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Legion Might Be the Most Psychologically Complex Show on Television

(Episode 1.05)

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<i>Legion</i> Might Be the Most Psychologically Complex Show on Television

Do you ever hang on, perhaps overzealously, to something from your childhood? Something so pure, so wholesome, so infused with an absolute sense of positivity that you know nothing could ever take away that safe, beautiful feeling you have when you think about it? If you’re like me, that thing might just be The Muppet’s “Rainbow Connection.” The very same “Rainbow Connection” that will now forever be a reminder of David (Dan Stevens) playing a banjo in a state of paralyzing fear, while leading Syd (Rachel Keller) on what can only be described as the world’s most high-stakes game of hide-and-seek.

I don’t bring this up to be bitter about the traumatizing use of a beloved classic—it certainly falls short of A Clockwork Orange’s now-infamous use of “Singin’ in the Rain.” Instead, I want to point out that Legion, while imperfect, might be the most psychologically complex show on television.

Thematically, “Chapter 5” focuses on the loss of innocence. David’s return from the astral plane marks a huge change in his personality. Stevens plays this new and decidedly sinister confidence with such wonderful sincerity that you may actually doubt if the personality change is actually happening. Gone is his fragile innocence; the poise that assumes its place is so serene and self-aware that you may be fooled into thinking all is well. Of course, that’s not the case. David’s loss of innocence, the loss of the fragility that’s such a large part of his character, isn’t really David. Yes, he’s “growing up” in his powers, but this is hardly a good thing, as it gives the creature inside him more control.

The loss of innocence is cast in a particularly bad light this episode. Syd recounts her first sexual experience, ending in some pretty horrifying implications. We see more interaction between Cary (Bill Irwin) and Kerry (Amber Midthunder), which leaves us with the sense that, while Kerry may be younger, she’s much more aware of life’s realities than the sheltered Cary. Amy (Katie Aselton) further corrupts David’s worldview by revealing secrets about their childhood.

Most telling of all is the literal Eden that David—or possibly not David, it’s hard to be sure—creates for himself and Syd. The white room is meant to be a place of purity, a safe haven where our star-crossed lovers can finally touch each other. It’s color-coded, with such a blinding white at the beginning that it could hardly be interpreted as anything else. The problem comes with that bug-infested bowl of strawberries. You know the one I’m talking about. It stands out starkly against the rest of the room, but we know just by looking at it that all is not as it seems. The illusion is already rotting from the inside.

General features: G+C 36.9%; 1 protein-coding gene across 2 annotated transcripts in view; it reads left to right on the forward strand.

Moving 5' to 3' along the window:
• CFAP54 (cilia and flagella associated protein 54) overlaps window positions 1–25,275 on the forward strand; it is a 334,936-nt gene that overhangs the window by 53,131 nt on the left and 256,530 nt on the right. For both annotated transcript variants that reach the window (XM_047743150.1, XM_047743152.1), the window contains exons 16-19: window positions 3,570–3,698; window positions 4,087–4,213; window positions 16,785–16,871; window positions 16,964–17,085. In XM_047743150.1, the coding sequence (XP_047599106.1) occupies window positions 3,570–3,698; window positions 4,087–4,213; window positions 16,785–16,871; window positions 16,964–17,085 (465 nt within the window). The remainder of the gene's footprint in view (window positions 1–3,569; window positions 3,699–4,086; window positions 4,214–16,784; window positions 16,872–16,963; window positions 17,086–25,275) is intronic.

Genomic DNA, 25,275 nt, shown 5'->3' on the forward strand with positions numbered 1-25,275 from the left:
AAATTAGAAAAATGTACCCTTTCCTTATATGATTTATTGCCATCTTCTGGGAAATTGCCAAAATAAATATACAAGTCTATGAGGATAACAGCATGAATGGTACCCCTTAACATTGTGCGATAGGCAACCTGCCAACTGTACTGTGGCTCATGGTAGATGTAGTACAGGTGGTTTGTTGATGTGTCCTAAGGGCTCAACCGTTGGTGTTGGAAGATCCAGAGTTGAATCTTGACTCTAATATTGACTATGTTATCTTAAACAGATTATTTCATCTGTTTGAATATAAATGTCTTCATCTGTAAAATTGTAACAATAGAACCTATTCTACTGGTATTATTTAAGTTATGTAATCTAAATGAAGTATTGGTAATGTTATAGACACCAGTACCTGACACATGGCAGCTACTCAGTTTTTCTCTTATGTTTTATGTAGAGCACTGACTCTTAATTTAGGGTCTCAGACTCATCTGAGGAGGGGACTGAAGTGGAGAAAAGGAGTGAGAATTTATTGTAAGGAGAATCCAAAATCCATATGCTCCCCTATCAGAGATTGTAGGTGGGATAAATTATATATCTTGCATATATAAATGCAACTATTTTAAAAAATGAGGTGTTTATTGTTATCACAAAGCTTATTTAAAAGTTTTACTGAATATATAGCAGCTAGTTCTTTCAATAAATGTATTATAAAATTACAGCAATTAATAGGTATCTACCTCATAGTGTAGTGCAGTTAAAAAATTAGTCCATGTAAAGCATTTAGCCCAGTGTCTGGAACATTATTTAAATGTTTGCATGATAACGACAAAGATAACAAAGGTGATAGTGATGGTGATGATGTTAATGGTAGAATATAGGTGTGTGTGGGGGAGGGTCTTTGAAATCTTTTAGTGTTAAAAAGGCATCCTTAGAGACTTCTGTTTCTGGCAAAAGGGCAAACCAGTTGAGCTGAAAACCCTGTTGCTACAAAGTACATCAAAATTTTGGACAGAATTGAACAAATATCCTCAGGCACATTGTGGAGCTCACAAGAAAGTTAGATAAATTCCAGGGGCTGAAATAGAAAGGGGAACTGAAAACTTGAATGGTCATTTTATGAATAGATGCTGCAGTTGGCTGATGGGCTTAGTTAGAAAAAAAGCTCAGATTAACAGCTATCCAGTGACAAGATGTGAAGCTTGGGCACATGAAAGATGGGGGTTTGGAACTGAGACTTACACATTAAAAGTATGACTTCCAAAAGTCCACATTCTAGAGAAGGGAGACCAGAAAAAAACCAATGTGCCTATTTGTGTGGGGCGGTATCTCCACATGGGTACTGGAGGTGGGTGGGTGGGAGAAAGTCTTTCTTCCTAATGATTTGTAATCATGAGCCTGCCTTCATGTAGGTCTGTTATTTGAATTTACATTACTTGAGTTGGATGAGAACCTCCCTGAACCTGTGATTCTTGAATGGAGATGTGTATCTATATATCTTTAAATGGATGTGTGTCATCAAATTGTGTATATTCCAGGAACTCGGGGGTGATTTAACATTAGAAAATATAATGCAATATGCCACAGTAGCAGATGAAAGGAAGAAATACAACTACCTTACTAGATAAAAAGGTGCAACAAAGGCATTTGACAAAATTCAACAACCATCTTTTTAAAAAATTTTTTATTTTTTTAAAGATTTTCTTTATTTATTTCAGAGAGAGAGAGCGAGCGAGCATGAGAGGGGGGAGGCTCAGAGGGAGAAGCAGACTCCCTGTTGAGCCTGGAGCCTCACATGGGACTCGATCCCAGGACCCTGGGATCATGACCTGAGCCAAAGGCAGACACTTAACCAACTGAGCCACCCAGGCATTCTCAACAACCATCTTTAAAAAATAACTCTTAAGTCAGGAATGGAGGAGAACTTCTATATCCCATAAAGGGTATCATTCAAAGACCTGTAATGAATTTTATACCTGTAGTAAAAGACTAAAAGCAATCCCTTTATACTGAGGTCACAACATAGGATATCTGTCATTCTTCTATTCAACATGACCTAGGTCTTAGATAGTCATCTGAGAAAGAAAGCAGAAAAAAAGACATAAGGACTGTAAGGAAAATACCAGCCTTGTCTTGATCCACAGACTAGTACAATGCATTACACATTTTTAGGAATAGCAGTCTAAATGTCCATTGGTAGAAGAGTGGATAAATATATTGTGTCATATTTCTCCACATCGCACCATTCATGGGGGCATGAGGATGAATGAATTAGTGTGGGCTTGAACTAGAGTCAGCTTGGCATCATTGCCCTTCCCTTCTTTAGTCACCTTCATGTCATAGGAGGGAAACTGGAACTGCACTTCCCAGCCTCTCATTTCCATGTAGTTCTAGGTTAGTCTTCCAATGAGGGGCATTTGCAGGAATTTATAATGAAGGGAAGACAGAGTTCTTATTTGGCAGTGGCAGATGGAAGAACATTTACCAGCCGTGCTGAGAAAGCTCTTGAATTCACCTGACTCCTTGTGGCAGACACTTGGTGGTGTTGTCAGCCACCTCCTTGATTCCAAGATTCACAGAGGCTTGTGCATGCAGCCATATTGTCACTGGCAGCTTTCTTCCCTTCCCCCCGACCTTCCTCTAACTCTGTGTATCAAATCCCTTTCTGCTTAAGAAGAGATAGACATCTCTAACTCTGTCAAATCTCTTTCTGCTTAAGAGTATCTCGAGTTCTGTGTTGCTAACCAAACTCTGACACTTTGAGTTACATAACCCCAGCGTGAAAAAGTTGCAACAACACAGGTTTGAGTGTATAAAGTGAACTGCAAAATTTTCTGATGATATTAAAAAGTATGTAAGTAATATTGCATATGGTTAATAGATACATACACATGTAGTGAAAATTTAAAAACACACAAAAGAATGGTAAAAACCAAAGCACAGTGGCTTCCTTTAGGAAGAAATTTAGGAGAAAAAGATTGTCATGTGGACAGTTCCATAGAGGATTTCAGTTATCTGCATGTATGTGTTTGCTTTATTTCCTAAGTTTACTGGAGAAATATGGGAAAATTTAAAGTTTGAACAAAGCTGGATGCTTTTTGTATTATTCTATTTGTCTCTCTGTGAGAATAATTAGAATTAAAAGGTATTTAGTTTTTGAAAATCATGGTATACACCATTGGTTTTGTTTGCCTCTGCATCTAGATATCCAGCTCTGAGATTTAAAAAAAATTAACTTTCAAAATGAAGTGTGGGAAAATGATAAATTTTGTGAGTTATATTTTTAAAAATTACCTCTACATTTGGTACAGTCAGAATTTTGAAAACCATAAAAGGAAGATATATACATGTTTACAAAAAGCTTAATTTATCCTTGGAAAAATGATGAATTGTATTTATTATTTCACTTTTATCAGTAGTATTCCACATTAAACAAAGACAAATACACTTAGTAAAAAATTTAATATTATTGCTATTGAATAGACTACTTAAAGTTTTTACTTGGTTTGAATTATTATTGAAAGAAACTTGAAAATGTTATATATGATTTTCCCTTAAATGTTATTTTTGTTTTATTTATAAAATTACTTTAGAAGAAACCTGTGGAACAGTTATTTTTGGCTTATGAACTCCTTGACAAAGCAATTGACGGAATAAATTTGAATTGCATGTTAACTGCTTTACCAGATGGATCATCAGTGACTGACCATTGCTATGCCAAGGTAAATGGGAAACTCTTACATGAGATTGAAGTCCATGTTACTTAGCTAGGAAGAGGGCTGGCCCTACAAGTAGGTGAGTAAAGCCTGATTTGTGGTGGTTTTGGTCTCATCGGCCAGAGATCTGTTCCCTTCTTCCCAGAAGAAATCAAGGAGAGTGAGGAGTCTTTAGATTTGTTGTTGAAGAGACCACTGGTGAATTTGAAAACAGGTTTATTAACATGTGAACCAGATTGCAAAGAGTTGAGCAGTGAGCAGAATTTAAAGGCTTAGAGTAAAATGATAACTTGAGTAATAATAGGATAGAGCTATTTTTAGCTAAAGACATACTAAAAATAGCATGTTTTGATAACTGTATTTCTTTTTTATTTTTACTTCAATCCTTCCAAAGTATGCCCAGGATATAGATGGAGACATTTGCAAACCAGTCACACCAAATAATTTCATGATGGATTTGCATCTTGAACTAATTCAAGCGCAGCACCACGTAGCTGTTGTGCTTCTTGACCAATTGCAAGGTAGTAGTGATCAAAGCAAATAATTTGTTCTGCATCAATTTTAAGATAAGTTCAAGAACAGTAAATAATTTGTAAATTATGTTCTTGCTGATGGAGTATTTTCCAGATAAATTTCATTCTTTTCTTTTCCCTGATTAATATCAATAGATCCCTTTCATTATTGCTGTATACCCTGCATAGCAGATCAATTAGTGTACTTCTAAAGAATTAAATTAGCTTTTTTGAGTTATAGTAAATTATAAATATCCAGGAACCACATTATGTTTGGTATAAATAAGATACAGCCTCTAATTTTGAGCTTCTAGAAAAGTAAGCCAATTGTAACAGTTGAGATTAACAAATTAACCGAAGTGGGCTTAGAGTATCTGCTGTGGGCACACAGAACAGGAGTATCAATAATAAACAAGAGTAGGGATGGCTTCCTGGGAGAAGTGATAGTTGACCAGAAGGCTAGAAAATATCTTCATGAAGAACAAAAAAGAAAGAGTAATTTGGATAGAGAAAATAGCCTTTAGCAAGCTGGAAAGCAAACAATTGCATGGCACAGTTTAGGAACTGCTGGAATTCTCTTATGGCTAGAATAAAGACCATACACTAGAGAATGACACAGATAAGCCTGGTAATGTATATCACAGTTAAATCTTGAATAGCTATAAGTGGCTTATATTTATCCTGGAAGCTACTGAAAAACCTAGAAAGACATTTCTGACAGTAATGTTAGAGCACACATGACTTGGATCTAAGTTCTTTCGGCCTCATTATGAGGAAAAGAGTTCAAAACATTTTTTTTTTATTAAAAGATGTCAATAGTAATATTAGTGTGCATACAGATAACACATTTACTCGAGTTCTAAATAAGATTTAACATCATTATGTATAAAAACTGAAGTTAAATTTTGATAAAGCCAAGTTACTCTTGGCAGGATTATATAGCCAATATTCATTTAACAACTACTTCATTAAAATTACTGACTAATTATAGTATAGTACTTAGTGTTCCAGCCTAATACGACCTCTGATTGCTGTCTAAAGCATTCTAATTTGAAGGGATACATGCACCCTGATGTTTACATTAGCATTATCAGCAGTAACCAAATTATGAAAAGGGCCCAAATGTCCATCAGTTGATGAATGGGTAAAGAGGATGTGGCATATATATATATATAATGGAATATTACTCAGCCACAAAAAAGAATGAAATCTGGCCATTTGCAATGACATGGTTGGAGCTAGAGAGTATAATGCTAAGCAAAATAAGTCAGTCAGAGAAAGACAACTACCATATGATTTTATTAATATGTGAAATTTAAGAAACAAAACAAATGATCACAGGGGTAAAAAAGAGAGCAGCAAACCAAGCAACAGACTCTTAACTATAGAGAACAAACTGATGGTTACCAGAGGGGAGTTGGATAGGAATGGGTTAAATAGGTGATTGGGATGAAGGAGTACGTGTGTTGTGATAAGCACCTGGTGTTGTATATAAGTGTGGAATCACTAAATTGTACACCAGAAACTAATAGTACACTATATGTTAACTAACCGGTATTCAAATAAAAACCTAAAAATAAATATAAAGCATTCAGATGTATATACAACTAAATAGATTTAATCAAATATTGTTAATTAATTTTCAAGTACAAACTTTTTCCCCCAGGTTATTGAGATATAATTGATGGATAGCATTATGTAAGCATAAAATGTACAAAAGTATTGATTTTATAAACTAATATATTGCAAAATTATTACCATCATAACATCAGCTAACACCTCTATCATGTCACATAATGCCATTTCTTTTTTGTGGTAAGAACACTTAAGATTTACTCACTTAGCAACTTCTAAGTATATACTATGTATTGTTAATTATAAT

In fact, the room changes significantly the next time we see it: When Syd and David return, the stark white is gone, replaced with an ominous neon blue. This scene culminates in what is clearly the episode’s tonal turning point. It follows immediately after Melanie Bird (Jean Smart) points out the change in David. It’s where Syd discusses her unfortunate first sexual encounter, and the way the shots are composed let us know there’s a problem here. Instead of the intimacy and connection such a conversation might reinforce, the images mostly emphasize how separate David and Syd are, even in the space created for them to share. They separate physically just a moment after Syd’s climax, and both seem to get lost in the bed, unable to see each other even as they search for connection.

Then there’s that red light. For a series that always turns on its unique visual style, the use of light, shadows and color here still seems to be on overdrive. Outside the ominous blue neon, we see the red outline of the “evil” bathroom where David and Lenny (Aubrey Plaza) plot to rescue Amy. A sickly green fills the corridors of Division 3 after David’s attack. Even creeping around David’s childhood home (itself a lost relic of his previous innocence), characters frequently move from shadow into light: From confusion, darkness, and silence— innocent to what they will soon face—to clarity, light, and noise; from the remnants of a mysterious house in the country to the clinical sterility of the Clockwork’s therapy group.

So how does “Rainbow Connection” play into this, beyond the now-standard use of a beloved children’s song for scares? Because everything Legion does, sometimes more effectively than others, is focused on creating empathy between the audience and David. Is David in love? Give the audience indie pop, Bollywood dance sequences, and high-saturation starlight. Is David confused? Use disjointed imagery and quick cuts to keep the audience from being able to fully grasp what’s happening. Is David worried to the point of nausea? Keep the camera constantly in motion so the audience’s eyes can’t settle on a fixed point.

Is David losing his innocence? Is everything he knows and loves being corrupted by the malevolent presence inside? Is that presence taking the pure, wholesome, positive parts of his childhood away from him? Guess what, audience, Legion needs to take something pure, wholesome and innocent from you, too. It’s going to have to be The Muppets, I’m afraid, because no one wants to lose faith in the rainbow connection—not David, and definitely not you.



Katherine Siegel is a Chicago-based writer and director, and a regular contributor to Paste. You can find out more by checking out her website or follow her on Twitter.

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